'Fundamental' back to work schemes face axe under budget spending review
Employment schemes aimed at getting people back to work face being cut as part of Public Expenditure and Reform Minister Paschal Donohoe's review of Government spending.
Mr Donohoe ordered a review of spending across all departments as fears in Government grow over the amount of funding available for next year's Budget. A new public sector pay deal and the cost of the Government's housing and homelessness strategy have reduced the amount of funding available for new projects.
Ministers have been tasked with finding efficiencies in their departments to fund new policies. Speaking at the launch of his spending review, the minister signalled cuts to job activation schemes which were implemented during the recession to get people back to work.
"In relation to the Department of Social Protection, we want to work with them to make sure that the funding we are using in relation to labour support, at a time at which we have an economy which has the prospect of full employment within reach, is being used in the right way to deliver the policy objectives Minister Varadkar has laid out," Mr Donohoe said.
The so-called labour activation schemes facing the axe include Tús and Gateway, overseen by Social Protection Minister Leo Varadkar.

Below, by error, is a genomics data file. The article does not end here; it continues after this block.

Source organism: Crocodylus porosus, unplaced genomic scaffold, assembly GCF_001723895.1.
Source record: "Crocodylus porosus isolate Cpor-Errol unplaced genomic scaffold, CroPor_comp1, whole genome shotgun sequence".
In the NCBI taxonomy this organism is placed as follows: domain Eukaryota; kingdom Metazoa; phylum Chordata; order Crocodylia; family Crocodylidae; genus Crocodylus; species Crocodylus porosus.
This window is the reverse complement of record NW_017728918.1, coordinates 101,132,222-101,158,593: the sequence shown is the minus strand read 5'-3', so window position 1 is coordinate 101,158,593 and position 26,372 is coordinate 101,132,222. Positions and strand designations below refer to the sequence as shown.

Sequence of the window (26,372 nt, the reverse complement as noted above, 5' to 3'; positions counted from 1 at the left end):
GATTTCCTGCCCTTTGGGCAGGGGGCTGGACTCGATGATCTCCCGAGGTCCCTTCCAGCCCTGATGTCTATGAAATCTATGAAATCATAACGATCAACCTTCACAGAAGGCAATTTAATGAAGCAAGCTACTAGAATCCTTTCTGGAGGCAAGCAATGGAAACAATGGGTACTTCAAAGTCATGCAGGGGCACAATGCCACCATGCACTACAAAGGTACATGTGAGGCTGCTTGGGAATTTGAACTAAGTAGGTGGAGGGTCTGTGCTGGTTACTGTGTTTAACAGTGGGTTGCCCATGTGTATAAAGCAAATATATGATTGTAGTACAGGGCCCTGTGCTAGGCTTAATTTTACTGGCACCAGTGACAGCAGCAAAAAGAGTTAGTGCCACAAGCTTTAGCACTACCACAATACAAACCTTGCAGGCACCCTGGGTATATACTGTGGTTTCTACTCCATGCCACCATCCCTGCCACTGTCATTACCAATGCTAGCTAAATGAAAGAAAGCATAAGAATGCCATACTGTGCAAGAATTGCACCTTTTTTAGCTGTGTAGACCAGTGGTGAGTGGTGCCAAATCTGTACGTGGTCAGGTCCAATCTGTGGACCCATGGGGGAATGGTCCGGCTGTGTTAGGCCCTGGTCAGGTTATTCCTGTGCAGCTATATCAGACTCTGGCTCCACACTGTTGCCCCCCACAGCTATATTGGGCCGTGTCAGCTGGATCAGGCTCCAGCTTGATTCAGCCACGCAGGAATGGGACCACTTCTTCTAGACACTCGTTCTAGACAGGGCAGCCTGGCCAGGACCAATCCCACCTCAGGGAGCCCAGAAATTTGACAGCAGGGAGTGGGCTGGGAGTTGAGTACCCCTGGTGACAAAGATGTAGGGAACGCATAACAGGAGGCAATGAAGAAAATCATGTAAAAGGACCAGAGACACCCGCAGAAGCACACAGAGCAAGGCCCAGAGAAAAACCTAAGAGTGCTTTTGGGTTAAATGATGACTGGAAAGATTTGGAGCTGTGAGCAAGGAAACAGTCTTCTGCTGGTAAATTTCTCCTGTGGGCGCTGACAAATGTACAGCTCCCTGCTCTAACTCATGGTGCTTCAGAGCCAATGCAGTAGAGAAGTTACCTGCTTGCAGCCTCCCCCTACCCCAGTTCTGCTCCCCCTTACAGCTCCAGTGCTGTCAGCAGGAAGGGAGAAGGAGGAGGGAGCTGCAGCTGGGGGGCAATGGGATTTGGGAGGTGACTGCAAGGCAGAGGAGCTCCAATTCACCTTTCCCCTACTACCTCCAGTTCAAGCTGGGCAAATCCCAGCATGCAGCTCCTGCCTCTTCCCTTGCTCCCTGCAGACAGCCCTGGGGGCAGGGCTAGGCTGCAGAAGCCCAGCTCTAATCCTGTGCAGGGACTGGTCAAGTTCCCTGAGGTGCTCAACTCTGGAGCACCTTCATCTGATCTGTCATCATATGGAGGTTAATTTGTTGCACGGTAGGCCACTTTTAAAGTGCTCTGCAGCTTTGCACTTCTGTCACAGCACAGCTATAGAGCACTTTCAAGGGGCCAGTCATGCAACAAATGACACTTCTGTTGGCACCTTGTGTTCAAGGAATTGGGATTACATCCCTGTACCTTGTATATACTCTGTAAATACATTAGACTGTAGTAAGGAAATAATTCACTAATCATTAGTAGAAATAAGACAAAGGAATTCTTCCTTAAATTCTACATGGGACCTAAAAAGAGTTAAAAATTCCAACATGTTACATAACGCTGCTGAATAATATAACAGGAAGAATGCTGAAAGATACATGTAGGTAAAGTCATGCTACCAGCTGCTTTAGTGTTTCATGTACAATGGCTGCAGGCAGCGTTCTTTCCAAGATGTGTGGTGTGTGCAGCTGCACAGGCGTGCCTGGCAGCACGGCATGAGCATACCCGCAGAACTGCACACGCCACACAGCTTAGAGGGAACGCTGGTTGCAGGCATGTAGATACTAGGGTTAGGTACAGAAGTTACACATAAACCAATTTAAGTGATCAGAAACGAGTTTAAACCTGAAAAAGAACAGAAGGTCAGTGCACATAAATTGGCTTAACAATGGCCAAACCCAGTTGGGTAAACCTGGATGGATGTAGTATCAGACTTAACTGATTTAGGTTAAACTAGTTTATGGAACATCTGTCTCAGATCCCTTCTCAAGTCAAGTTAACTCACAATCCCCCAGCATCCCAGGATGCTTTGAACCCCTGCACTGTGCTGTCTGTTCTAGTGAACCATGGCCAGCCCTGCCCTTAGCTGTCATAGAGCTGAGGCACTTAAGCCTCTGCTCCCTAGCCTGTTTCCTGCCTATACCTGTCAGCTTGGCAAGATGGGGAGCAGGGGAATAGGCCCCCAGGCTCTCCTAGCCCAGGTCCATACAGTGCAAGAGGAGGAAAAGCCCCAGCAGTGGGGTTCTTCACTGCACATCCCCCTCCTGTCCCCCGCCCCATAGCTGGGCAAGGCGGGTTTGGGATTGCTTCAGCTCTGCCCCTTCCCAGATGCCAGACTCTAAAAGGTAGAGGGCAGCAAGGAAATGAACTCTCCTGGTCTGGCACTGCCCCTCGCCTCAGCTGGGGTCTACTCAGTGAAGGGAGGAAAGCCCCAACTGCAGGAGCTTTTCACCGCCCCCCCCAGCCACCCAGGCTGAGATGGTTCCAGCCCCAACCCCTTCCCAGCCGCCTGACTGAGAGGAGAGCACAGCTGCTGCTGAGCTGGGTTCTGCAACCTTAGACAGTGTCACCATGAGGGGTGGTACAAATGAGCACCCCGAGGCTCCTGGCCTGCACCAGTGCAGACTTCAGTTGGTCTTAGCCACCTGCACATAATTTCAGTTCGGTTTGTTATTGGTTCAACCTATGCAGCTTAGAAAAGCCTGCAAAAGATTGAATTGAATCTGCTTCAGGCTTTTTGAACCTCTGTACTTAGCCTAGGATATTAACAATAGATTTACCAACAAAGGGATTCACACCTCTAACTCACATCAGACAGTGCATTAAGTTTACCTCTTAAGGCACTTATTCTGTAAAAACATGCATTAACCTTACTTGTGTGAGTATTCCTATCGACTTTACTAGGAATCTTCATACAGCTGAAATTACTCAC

A spokeswoman for Mr Varadkar last night said the schemes were a "fundamental" part of the department's "suite of measures to help unemployed people back into work".
However, she said: "As the economy continues to grow and unemployment falls, there's a realistic prospect that we will return to full employment.
"This means the supports provided by the department will need to be modified to reflect the changing nature of the employment market."
Mr Donohoe said other departments would also be reviewed in the coming weeks. Mr Donohoe has asked ministers to set out areas of their department where potential savings can be made by March 16.
The 'Sunday Independent' last weekend revealed ministers had been warned that any new policies would have to be found through cost-saving measures in their departments.
Yesterday, Mr Donohoe said "in light of the fact that the economic and fiscal context has changed significantly" it was appropriate to carry out a review of spending ahead of budget negotiations.
"Due to the stabilising of the public finances by Government, we have moved from a budgetary cycle where cuts had to be made to one where moderate and sustainable expenditure growth is now planned over the medium-term," he said.
"However, there are increasing and competing public service demands emerging which means that public expenditure policy must prioritise additional spending between numerous demands."